The Steeple Aston Cope is one of the most incredible surviving examples of English medieval embroidery.
Dating to around the 1330s, it was originally made as a large semi-circular garment, known as a cope, to be worn in church services. It exists today in an altered state, having been cut up and rearranged to make altar furnishings, probably at the time of the Reformation. Fortunately, very little of the cope’s fabric was lost, and it remains a magnificent example of opus anglicanum (Latin for 'English work').
The cope belongs to the Church of St Peter and St Paul in Steeple Aston, Oxfordshire, and has been on loan to the V&A since 1905. The earliest recorded reference to it, in 1844, reveals that it was kept in the church’s medieval parish chest, already in the form of separate altar furnishings, "a very valuable relic of the olden time". However the cope's original design is still clear and it has been possible to digitally reconstruct the object. Watch the animation to discover how it would have looked when worn:
The woven silk twill on which the embroidery was worked was so fine that much of it has become worn. It's possible that the creamy-white colour may have originally been a shade of red. But the dramatic figures still stand out, embroidered using the characteristic English stitches of underside couching and split stitch, in gilded silver thread and multi-coloured silks. The original design is based around a framework of oak and ivy branches, with leaf-mask faces peering out, and lions, their tails in the air, tongues protruding and teeth bared, prowling in between.
The spaces are filled with scenes from the Life of Christ and the Virgin, together with twenty saints. Twelve of the saints are depicted immediately before or during their martyrdoms, mostly accompanied by one or two executioners raising weapons or fists. Many are shown holding the instruments of their torture. The saints all wear long golden robes lined with brightly coloured silks while their tormentors wear knee-length tunics and a variety of different types of headwear; among the most striking elements of the cope in its current condition are the striped stockings of the executioners which have retained the bright blues and greens of the silks used to embroider them.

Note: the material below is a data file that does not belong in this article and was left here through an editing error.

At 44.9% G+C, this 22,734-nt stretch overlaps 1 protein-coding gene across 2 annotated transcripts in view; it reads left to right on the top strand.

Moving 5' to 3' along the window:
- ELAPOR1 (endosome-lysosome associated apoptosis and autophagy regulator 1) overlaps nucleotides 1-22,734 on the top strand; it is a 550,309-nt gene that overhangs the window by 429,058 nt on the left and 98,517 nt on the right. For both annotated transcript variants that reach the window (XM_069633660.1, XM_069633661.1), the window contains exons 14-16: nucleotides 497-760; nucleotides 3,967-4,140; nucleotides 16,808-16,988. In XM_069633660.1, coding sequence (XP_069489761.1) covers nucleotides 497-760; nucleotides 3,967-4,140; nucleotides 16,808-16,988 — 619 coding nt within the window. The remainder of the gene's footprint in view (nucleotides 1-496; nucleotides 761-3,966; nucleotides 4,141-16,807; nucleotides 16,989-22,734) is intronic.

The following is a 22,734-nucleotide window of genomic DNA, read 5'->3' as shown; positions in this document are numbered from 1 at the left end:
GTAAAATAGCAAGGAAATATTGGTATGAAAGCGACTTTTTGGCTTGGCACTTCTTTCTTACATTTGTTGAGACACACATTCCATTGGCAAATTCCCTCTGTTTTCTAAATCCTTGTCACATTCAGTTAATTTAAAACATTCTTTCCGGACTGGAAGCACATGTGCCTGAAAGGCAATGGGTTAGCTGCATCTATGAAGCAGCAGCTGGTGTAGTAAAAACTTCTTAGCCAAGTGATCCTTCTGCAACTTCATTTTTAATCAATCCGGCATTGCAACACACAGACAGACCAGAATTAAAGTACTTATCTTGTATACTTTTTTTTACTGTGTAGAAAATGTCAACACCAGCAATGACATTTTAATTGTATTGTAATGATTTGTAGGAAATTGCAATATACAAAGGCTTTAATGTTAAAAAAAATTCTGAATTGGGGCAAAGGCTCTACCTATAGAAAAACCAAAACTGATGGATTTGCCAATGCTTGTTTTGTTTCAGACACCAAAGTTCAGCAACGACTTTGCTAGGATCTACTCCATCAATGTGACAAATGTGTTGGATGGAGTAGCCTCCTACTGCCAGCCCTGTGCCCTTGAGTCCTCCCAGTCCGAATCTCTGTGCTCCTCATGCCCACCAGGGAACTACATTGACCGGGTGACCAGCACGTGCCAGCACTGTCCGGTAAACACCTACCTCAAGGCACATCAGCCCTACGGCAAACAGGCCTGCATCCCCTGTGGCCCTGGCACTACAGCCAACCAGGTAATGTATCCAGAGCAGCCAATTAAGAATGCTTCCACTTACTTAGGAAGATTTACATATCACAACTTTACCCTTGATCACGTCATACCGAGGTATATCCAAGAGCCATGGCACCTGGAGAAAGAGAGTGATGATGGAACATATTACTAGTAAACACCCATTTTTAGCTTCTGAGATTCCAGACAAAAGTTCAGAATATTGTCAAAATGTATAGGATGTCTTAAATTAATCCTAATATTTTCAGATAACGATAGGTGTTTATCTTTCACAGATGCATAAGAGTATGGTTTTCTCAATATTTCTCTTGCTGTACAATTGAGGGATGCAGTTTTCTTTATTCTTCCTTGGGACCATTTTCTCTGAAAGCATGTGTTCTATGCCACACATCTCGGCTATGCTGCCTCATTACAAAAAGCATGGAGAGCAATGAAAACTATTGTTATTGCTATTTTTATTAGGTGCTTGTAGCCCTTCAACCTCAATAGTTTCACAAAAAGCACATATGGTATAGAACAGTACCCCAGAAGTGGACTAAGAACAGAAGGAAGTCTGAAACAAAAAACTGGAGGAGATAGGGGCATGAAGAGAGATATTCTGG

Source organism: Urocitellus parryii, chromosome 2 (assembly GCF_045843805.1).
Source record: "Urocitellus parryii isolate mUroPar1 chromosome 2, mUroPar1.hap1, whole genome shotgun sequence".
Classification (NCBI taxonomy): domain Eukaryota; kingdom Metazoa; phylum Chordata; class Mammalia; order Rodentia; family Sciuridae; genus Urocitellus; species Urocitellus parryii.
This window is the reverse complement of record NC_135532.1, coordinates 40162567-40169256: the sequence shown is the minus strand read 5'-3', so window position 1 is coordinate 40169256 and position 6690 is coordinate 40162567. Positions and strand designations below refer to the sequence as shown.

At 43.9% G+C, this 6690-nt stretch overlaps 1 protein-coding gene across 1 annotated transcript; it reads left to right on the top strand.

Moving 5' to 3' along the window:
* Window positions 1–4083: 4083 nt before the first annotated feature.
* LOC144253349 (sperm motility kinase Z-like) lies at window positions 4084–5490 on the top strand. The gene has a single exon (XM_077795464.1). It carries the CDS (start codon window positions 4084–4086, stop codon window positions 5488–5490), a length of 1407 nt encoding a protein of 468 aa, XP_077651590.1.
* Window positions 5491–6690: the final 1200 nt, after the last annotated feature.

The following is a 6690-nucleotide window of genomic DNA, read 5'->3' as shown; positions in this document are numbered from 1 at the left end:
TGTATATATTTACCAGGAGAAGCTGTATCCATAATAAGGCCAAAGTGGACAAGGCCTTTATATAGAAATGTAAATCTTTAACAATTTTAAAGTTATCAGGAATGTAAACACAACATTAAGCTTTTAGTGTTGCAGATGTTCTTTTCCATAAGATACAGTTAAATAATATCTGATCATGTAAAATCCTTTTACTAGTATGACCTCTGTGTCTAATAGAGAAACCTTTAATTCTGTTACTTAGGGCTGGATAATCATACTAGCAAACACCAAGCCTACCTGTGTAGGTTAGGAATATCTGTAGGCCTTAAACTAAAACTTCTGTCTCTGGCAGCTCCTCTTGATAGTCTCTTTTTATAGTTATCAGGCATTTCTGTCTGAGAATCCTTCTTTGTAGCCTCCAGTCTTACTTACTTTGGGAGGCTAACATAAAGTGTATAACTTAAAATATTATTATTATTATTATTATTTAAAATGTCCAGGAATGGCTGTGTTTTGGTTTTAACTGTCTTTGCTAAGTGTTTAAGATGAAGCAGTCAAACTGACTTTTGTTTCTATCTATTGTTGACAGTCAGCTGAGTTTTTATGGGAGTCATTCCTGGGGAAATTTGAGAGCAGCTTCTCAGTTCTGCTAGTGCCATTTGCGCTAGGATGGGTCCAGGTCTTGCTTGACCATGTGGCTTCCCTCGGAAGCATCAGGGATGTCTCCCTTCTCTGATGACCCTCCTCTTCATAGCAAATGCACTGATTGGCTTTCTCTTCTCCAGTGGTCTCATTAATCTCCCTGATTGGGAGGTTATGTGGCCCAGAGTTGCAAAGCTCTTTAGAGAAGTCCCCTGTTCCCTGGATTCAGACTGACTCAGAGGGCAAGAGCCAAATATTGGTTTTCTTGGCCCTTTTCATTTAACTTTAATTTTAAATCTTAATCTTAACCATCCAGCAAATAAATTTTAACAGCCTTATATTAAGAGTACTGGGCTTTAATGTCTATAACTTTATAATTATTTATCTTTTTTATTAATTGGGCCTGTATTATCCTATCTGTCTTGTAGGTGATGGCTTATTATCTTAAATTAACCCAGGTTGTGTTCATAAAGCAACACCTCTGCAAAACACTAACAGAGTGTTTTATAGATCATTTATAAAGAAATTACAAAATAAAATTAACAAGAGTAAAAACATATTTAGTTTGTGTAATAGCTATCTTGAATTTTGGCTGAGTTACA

Saint Margaret and the dragon
The popular female martyr saint and patron of childbirth is depicted in one of the most creative scenes on the Steeple Aston Cope. According to one of the legends of St Margaret’s martyrdom, the saint was swallowed by a dragon; however when Margaret made the sign of the cross the dragon burst open and the pious virgin emerged unharmed from the creature’s body. On the Steeple Aston Cope the saint is shown emerging from the dragon’s body, holding a crucifix to represent her method of escape. The dragon is beautifully embroidered, with coloured stripes originally of green and red with blue and gold embellishments. He also has a long sweeping tail and large white teeth which are on display as he pulls a face, either smiling or grimacing. An angel appears standing beside the saint to help St Margaret’s escape from the beast.
Saint Thomas the apostle
St Thomas is the only saint on the cope shown at the actual moment of his death. His executioner is lunging forwards and impaling Thomas on a bamboo spear which enters Thomas’s chest, the sharp tip appearing from the back of the saint’s body and blood issuing from the wound. Despite the gruesome ordeal, St Thomas is depicted with a serene look on his face like the other martyred saints on the cope, which is typical in medieval works of art.
Musical angels on horseback
The two panels on either side of the altar frontal were originally part of the orphrey (decorative strip that ran along the straight edge of the cope). The main subject on each of them is an angel seated on a horse playing a musical instrument, a unique motif among embroideries and other medieval artwork. One angel, sitting on a yellow horse and wearing a blue robe, leans his head to the right to play a fiddle, a popular instrument of the 14th century. The other angel, wearing green, plays a lute – probably the earliest depiction of this instrument in English art.
This lute is incredibly detailed with a flower-shaped fret in the centre and three strings attached to pegs; the angel plays it with a quill. Although the fine silk that was used to embroider the angel’s hands has now completely worn away, it is possible to see how delicate these features were from the original design, which is drawn out on the linen background. This angel’s dappled white horse is a fine example of the way in which medieval embroiderers brought figures to life, as the horse peers back at his rider with an expression of curiosity or amusement.